The early sorghum harvest has been disappointing. That’s mainly because of low wet spots in the field. That killed us. Average yields will probably be 1,000 to 2,000 pounds lower than we thought.”

    Murilo Maeda, Texas A&M AgriLife Extension Cotton Specialist, Lubbock: 

    “Most of the region received rainfall the past week. It should benefit most of the crop, particularly the dryland fields. Because of delays in planting, we still have a good range of cotton maturity — from fields that are way past cutout to fields that are just now approaching cutout. Blooms set in the next 7 to 15 days will likely be among the last ones to contribute to yield.

    “As always, weather is the main driver. We continue to run about 230 heat units behind south of Lubbock to about 135 to 140 behind around Amarillo, based on a May 15th planting date. Even with the heat this week, it does not seem like we’ll be catching up anytime soon.

    “Folks need to recognize that by mid-October, we historically stop accumulating heat units. Either way we look at it, the region as a whole could probably benefit from a good fall.

    “Aphids have been showing up the past few weeks. They’re on sorghum and are moving to cotton. While the economic threshold for them is fairly high early, it will drop significantly once bolls start cracking open. Growers should keep an eye out for them to make sure they don’t end up in a sticky situation.”

    Ben Crumley, Crumley Agricultural Consulting, El Campo, Texas: 

    “The thermometer says 93, but with high humidity, it feels much hotter in the Upper Coast. It’s not too pleasant. But we still have to get out there and scout. With cotton nearing defoliation, there are still a few stink bugs at the top of plants. Since many growers have locked in a strong cotton price, some are making late insecticide applications at a time when it’s typically beyond the need to spray.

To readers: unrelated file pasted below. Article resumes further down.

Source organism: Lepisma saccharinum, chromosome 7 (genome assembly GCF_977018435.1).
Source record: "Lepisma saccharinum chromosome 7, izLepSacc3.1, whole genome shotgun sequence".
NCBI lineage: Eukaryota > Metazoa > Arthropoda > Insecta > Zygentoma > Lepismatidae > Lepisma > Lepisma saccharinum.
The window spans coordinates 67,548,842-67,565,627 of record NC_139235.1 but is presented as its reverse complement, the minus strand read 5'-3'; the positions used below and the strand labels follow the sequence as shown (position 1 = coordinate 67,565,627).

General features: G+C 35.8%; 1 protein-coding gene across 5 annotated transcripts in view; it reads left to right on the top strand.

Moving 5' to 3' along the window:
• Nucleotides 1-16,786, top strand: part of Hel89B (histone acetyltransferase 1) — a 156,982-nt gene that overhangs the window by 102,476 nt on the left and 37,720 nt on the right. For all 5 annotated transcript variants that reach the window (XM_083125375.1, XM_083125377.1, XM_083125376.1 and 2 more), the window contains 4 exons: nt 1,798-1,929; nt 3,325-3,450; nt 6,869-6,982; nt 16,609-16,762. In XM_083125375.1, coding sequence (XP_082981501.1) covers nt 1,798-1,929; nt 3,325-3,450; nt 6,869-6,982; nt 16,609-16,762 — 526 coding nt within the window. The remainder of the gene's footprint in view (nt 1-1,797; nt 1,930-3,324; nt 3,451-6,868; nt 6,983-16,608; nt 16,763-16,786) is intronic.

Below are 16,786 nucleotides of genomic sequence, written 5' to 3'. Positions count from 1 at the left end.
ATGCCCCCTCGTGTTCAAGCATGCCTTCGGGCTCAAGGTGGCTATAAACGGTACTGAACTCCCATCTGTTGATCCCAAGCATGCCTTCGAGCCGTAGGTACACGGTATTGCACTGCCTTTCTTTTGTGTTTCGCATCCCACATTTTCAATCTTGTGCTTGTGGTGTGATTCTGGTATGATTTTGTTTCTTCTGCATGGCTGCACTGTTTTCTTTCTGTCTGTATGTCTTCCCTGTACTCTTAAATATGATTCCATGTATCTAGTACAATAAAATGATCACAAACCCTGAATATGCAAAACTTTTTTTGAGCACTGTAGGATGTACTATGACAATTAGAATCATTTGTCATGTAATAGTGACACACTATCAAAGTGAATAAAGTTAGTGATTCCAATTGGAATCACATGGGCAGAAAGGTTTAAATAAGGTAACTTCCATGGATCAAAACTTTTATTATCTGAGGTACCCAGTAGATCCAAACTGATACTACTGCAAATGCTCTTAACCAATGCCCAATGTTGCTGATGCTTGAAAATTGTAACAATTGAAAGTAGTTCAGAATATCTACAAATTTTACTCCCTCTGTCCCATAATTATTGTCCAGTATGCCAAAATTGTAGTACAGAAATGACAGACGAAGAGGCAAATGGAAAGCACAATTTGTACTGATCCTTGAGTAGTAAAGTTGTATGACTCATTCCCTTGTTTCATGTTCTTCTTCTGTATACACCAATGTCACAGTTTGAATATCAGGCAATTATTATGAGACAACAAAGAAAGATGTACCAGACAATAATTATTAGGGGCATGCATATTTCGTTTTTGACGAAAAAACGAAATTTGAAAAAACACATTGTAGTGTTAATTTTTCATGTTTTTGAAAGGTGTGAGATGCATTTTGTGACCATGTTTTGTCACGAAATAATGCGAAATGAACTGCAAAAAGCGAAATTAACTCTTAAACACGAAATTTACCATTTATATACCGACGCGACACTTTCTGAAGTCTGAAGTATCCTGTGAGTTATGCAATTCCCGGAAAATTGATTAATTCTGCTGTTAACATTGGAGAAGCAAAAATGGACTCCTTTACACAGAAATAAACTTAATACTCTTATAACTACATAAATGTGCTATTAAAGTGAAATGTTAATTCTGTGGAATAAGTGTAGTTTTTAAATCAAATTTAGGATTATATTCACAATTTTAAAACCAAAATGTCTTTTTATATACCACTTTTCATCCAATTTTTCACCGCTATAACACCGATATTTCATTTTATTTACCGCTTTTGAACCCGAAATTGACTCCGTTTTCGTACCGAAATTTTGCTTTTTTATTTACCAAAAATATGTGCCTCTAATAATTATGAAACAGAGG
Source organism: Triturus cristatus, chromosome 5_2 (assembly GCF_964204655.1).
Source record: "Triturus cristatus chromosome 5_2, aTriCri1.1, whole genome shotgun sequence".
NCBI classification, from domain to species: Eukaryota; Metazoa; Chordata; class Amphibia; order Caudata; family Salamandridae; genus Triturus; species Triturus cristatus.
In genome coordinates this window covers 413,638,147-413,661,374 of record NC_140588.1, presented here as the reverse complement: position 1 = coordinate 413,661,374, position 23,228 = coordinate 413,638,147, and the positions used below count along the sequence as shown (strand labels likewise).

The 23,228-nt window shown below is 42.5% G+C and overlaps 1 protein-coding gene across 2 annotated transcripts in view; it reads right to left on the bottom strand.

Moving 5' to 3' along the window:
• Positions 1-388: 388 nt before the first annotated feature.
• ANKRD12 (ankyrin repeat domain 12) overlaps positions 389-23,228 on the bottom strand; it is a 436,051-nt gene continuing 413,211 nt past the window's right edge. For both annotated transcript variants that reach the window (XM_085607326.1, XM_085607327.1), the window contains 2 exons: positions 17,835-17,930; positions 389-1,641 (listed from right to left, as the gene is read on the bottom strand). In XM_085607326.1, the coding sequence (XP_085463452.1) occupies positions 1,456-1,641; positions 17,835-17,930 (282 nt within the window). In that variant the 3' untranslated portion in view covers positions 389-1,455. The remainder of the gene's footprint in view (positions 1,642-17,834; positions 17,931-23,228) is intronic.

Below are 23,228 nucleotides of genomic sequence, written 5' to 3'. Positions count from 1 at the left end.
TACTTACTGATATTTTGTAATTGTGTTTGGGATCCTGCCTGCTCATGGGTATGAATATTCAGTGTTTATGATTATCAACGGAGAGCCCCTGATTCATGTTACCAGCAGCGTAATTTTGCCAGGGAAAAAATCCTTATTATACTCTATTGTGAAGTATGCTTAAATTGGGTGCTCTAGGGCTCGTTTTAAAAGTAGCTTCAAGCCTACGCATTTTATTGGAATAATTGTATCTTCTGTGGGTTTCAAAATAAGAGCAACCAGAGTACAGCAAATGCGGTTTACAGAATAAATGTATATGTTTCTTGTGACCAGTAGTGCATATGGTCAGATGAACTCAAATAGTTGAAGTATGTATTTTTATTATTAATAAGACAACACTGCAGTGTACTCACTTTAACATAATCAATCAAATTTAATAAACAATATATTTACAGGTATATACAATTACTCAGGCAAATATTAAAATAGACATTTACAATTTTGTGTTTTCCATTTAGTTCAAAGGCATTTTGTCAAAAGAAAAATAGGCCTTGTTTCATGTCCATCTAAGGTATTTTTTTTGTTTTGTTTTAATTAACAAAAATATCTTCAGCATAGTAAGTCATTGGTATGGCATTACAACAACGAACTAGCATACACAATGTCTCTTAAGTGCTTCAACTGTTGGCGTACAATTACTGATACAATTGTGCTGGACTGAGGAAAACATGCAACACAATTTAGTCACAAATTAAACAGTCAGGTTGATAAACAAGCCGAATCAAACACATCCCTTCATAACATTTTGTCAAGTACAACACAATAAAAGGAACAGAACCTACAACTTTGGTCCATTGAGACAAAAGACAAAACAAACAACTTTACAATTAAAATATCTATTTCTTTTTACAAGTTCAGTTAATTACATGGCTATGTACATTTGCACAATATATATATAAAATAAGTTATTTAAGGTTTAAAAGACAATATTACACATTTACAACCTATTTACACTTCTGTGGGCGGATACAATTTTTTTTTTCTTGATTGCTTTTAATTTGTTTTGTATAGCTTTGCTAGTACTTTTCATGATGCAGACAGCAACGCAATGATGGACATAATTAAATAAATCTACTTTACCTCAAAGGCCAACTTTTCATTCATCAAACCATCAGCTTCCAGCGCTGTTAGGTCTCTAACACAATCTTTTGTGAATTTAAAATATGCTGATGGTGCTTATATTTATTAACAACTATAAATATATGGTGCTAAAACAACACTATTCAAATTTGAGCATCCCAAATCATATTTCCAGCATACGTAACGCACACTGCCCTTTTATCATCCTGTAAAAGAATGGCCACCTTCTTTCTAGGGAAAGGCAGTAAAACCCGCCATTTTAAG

“Overall, the first shots of defoliation are just going out, depending on whether the field had good drainage. A few guys went out earlier and are already starting to pick. With corn harvest just finishing up, most will likely jump off the combine and get in the spray rig for defoliation.

    “Those who could plant early and have good drainage should see good yields. But most of the crop will likely be mediocre.

    “Soybeans are also close to finish. They’ve pushed into the R7 stage. Guys are hoping for good yields there.”

    Cody Noggler, Crop Quest Consulting, Northwestern Texas Panhandle: 

    “The heat has helped us catch up to where we’re just a few days behind after the slow start. The dryland looks good and could make up to 1 bale per acre in various fields. The irrigated could see 2 to 3.5 bales. The rains helped and enabled growers to save on watering costs. But even with the rains, we haven’t needed many PGR applications.

    “Insects are light. Other than treating for few plant bugs, nothing else really needs spraying. I’m seeing a few moths this morning (Aug. 24) and will keep an eye on them. But most of my cotton is 3-gene so bollworms shouldn’t be a problem.

    “Corn should finish up strong. We’re close to shutting off the pivots. Yields could be slightly above our average of 250 to 280 bushels per acre. Sorghum looks good, but we had to spray quite a few fields for sugarcane aphids. They can blow up like crazy in a week to 10 days.”

    Kerry Siders, Texas A&M AgriLife IPM Agent, Hockley, Cochran & Lamb Counties: 

    “The crop has made much progress the past four to five days after warmer weather. Most is reaching hard cutout, with fewer than 3 NAWF. With the beneficial rains, many dryland fields have close to 13 bolls per plant. That is the main bright spot this year. Since dryland fields typically have smaller bolls, they could still produce 2 bales per acre. With warm temperatures expected all of this week and a good fall, the overall dryland crop could average from 500 to 800 pounds per acre.